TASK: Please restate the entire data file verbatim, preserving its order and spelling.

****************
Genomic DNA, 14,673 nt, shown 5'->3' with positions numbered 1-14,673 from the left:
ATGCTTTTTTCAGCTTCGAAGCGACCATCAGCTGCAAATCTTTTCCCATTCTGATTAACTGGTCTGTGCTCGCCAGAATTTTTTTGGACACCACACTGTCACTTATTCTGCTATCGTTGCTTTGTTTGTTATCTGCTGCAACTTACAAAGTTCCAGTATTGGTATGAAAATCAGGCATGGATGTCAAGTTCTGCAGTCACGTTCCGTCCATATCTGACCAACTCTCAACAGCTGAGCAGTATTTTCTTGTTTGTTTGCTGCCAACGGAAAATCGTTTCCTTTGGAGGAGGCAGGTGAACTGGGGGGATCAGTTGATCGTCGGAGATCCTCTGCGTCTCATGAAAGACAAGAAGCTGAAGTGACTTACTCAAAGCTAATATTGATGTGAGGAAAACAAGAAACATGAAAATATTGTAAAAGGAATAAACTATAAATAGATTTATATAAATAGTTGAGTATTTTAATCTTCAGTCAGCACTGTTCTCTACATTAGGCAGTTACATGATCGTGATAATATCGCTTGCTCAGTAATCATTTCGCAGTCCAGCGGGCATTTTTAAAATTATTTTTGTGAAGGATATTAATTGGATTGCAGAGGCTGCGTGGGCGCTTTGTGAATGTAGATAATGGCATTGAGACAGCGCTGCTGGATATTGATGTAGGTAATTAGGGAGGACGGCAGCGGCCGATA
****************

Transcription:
Genomic DNA, 14,673 nt, shown 5'->3' with positions numbered 1-14,673 from the left:
ATGCTTTTTTCAGCTTCGAAGCGACCATCAGCTGCAAATCTTTTCCCATTCTGATTAACTGGTCTGTGCTCGCCAGAATTTTTTTGGACACCACACTGTCACTTATTCTGCTATCGTTGCTTTGTTTGTTATCTGCTGCAACTTACAAAGTTCCAGTATTGGTATGAAAATCAGGCATGGATGTCAAGTTCTGCAGTCACGTTCCGTCCATATCTGACCAACTCTCAACAGCTGAGCAGTATTTTCTTGTTTGTTTGCTGCCAACGGAAAATCGTTTCCTTTGGAGGAGGCAGGTGAACTGGGGGGATCAGTTGATCGTCGGAGATCCTCTGCGTCTCATGAAAGACAAGAAGCTGAAGTGACTTACTCAAAGCTAATATTGATGTGAGGAAAACAAGAAACATGAAAATATTGTAAAAGGAATAAACTATAAATAGATTTATATAAATAGTTGAGTATTTTAATCTTCAGTCAGCACTGTTCTCTACATTAGGCAGTTACATGATCGTGATAATATCGCTTGCTCAGTAATCATTTCGCAGTCCAGCGGGCATTTTTAAAATTATTTTTGTGAAGGATATTAATTGGATTGCAGAGGCTGCGTGGGCGCTTTGTGAATGTAGATAATGGCATTGAGACAGCGCTGCTGGATATTGATGTAGGTAATTAGGGAGGACGGCAGCGGCCGATA